News / Asia

    China Warns World Not to Play 'Blame Game' at G20 Summit

    By announcing its currency the yuan will no longer be pegged to the U.S. dollar, China had hoped to silence critics who accuse Beijing of manipulating its currency.  Government officials, however, are still concerned the currency will become the center of unwanted attention and criticism at the G20 summit in Canada later this week.

    The decision to unshackle the yuan from its two-year peg to the dollar has been met with mixed views.

    Foreign Ministry spokesman Qin Gang warned the world to stop accusing China of being a currency manipulator.  He said all parties at the summit should display what he describes as the spirit of overcoming difficulties together. The international community should strengthen cooperation to contribute to the world's economic recovery, Qin added, instead of playing what he describes as the blame game and imposing pressure on China.

    China's big state banks appeared to engineer a slight fall in the yuan's value by aggressively buying dollars Tuesday. Some economists saw that as a sign the government wants to control the pace of the yuan's appreciation.

    The yuan rose to a new five-year high before turning lower Tuesday.

    Many international economists, trade experts and foreign exchange traders have said the currency is likely to strengthen only modestly. Some economists have described the unpegging as meaningless and a political move.

    Others have welcomed what the see is the start of reform of China's foreign exchange policies.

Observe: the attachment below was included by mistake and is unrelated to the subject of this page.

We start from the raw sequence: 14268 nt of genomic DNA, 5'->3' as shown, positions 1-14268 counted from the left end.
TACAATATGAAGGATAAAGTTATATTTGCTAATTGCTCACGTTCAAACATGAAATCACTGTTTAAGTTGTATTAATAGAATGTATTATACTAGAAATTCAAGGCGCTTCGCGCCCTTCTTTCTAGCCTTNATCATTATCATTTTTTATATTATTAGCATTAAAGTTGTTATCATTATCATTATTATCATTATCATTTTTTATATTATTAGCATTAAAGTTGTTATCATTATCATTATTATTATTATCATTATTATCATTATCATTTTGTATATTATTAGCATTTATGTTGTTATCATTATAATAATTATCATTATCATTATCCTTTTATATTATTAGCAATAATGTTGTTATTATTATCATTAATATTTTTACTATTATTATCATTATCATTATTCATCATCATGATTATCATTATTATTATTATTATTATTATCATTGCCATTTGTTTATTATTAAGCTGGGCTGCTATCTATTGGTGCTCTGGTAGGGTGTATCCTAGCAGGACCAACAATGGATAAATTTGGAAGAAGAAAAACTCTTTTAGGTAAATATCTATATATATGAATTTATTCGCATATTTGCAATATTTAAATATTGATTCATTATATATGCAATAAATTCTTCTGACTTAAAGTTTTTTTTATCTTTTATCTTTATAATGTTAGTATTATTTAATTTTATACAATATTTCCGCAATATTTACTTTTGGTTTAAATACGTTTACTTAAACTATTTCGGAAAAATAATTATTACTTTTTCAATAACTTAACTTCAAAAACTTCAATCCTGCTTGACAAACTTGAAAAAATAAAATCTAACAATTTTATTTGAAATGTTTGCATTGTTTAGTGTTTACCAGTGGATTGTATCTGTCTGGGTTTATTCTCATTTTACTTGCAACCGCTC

The United States, European Union and other governments have long criticized China for its foreign exchange policy. Many economists and business leaders in the U.S. and Europe say the yuan is undervalued by as much as 40 percent, which makes Chinese products cheaper overseas. That, they say, contributes to China's trade surpluses with other countries and to its rapidly growing foreign currency reserves.

    Some members of the U.S. Congress have threatened to impose punitive measures on Chinese imports if the yuan did not appreciate.

    Later this week, Chinese President Hu Jintao is attend the G20 summit in Canada, where he will meet with leaders of other major economies.

    Political analysts say that by unpegging the yuan, China hopes it has appeased many of its critics by showing it is serious about making its currency more flexible.

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